Yeah and, you describe the true meaning of the word wonderfully above :yes:

     


  6. Over complicating the word "Sport".

    In this wiki link they run off with the hijacked modern usage, competitive energetic activity. But further into the page we find the true meaning. 

    https://en.wikipedia.org/wiki/Sport

    Quote for the link:

    "Etymology

    The word "Sport" comes from the Old French desport meaning "leisure", with the oldest definition in English from around 1300 being "anything humans find amusing or entertaining".[9]

    Other meanings include gambling and events staged for the purpose of gambling; hunting; and games and diversions, including ones that require exercise.[10] Roget's defines the noun sport as an "activity engaged in for relaxation and amusement" with synonyms including diversion and recreation"


  7. 22 minutes ago, Scully said:

    We’re mostly singing from the same song sheet, but I still can’t consider shooting game as ‘sport’. Don’t forget that it wasn’t the general public who banned fox hunting but a sympathetic government lobbied by ( amongst others ) The League Against Cruel ‘SPORTS’! , both riddled with class hatred.  

    The reason we don’t shoot game on the ground ( as someone else has just pointed out ) is that there’s no fun in it; the challenge isn’t there. If you were shooting to sustain yourself and your family then you would shoot game on the ground, just like my dear old Dad used to do by head shooting pheasants and fowl with his .22. 

    You and me don’t need to do that but because we contain the hunting gene we do it for recreation. 

    If you want to give your quarry a ‘sporting’ chance throw your gun at it. Everything about wing shooting is biased towards giving every conceivable advantage to the shooter, not the quarry. 

    Like someone said; forget about the antis, but you try telling a member of the general public you kill live quarry for your own entertainment and see what their reaction is. 

    Clay pigeon shooting and other target shooting is a ‘sport’ and is recognised as such by the Olympic  Committee and the world at large. Killing live game for any other reason than sustenance is entertainment. 

    Ill totally agree that the relevant commercial shoots need to get their act together to address the situation regarding wastage, but trying to dress up what we do as anything else other than what it actually is, isn’t fooling anyone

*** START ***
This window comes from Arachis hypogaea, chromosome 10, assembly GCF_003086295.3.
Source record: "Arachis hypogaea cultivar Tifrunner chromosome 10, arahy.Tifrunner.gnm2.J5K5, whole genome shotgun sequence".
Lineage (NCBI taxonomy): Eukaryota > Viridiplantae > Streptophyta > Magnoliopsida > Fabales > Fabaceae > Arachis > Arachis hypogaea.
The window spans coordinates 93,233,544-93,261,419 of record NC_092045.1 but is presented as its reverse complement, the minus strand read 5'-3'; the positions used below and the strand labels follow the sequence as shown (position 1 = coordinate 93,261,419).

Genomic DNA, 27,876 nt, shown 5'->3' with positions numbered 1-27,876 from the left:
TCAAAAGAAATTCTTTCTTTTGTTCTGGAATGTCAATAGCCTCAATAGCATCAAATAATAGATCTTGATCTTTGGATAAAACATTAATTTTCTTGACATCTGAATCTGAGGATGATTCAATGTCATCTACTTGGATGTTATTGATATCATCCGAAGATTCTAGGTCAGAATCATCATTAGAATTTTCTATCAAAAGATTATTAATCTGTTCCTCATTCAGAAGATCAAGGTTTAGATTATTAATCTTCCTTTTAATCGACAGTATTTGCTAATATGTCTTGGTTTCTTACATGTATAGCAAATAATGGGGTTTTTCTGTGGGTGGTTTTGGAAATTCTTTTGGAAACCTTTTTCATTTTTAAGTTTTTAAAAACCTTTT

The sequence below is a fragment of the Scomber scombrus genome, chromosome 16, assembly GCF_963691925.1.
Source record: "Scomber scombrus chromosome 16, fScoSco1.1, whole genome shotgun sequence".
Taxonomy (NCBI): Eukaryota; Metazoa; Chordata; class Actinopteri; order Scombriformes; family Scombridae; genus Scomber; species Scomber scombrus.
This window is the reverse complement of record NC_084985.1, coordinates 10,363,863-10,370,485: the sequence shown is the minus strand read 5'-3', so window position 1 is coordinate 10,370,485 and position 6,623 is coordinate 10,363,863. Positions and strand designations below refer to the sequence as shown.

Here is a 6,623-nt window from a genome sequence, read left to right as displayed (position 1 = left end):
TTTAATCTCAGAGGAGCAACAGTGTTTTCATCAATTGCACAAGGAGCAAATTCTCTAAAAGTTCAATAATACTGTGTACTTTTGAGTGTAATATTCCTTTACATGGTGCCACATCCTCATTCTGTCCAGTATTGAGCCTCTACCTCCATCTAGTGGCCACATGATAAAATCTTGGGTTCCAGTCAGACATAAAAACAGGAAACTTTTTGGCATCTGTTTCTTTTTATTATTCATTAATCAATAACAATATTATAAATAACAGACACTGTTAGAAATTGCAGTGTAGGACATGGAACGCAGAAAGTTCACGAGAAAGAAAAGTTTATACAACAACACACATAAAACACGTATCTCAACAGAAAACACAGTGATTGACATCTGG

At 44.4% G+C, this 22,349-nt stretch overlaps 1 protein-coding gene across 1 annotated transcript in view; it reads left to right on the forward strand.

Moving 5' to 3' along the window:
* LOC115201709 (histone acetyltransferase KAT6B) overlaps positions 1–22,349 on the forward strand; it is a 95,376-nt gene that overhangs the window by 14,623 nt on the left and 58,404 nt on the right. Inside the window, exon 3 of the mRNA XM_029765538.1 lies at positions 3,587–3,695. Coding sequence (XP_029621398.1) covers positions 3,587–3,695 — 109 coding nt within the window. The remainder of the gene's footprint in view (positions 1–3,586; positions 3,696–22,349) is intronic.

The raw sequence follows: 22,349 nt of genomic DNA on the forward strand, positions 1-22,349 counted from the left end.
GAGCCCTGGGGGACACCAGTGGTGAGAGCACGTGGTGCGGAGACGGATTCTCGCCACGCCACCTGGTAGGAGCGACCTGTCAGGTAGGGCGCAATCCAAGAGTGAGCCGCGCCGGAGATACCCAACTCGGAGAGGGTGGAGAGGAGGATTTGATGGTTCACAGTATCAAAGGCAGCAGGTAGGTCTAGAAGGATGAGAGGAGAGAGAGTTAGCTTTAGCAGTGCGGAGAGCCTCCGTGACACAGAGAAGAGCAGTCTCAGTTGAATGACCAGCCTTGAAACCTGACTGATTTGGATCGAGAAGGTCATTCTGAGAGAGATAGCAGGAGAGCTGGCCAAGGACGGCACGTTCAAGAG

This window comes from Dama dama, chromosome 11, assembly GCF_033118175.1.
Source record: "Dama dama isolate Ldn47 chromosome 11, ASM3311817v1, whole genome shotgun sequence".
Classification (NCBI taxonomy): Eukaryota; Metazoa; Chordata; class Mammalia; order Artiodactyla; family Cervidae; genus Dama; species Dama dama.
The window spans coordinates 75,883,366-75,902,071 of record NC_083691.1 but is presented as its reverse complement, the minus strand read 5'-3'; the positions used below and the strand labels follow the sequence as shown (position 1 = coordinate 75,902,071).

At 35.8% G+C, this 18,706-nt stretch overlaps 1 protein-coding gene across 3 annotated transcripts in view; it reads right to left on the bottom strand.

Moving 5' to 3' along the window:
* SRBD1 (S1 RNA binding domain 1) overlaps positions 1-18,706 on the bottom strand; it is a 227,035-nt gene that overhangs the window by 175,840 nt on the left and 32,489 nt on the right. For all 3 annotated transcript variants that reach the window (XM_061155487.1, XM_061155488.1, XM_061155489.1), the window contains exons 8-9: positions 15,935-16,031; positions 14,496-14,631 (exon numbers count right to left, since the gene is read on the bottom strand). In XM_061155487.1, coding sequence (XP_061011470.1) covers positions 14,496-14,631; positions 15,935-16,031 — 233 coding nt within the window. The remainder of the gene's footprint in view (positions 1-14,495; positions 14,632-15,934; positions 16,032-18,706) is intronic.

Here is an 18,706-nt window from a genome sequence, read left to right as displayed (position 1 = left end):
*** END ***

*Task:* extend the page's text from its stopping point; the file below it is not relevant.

Then we are roughly on the same paragraph. However, I'm a sporting shot (all be it not one of the best).

    Lets not lose sight of the meaning of the word "sport". It's a hijacked term thats now used to describe athletics and "wholesome" activities. But it's a wider term that encompasses everything from betting on the horses to shooting for recreation, many of us remember the pre highjacked term and how it's applicable to what we do. Be that snooker darts shooting running etc. lets not forget either that the much vaunted modern wholesome idea of "athletics" is an artificial modern construct, athletics were originally a sport in the true sense of the word, it was a cash prize sport with keen betting on the side.  

    Just as "Forest" doesn't just mean a big stand of trees, actual meaning is: uncultivated ground set aside for game hunting. "Hill" isn't a humpy bit of land it's: uncultivated land set aside for summer livestock grazing. 

    The meaning of terms changes over time, but that doesn't mean we have to up date the descriptions of our activities to suit modern interpretations imposed by changing fashions punditry and media hype. If you like, there's a distinction in the terms Sportsman and Sports man. 

     


  8. 40 minutes ago, 243deer said:

    Everyone involved in shooting needs to 'recruit' as many folk as possible by introducing them to game meat in order to increase demand. Preparing it for them if they do not have the skills or possibly the stomach for it. 

    However many folk you have 'recruited' in 2017 try and double it in 2018.

    Gamekeepers could really help us all do this by putting far more effort into advertising that free birds are available so that this can be achieved. They can easily do this via forums like this. Yet I have never once seen this done.

    Problem there is that sold or given, by the estate/farm/shoot on an official capacity, i.e. "free game birds/low cost game birds" is that we're into food hygiene regs etc... a minefield most don't want/can't get into, hence the existence of game dealers. If there's so much that supply is leaving demand in it's wake to the extent that game dealers can't cope with the sheer volume then we have an issue. 

    Perhaps the answer is to have the guns take the birds. Thus shifting the burden of responsibility away from the shoot and placing it on the individual.

      


  9. 10 minutes ago, ips said:

    totally agree. As I said earlier if an estate can ensure a 400 bag goes into the food chain then it isn't a big bag. This is my point the size of the bag is irrelevant its what happens to it.

    if an individual rough shooting takes four pheasant knowing he only has room in the freezer for two then that was a big bag, unless he gave two to a neighbour, then it isn't ?

    Absolutely. Knowing friends or neighbour will take game means you can take more should the opportunity arise, in that sense then bag size is relative.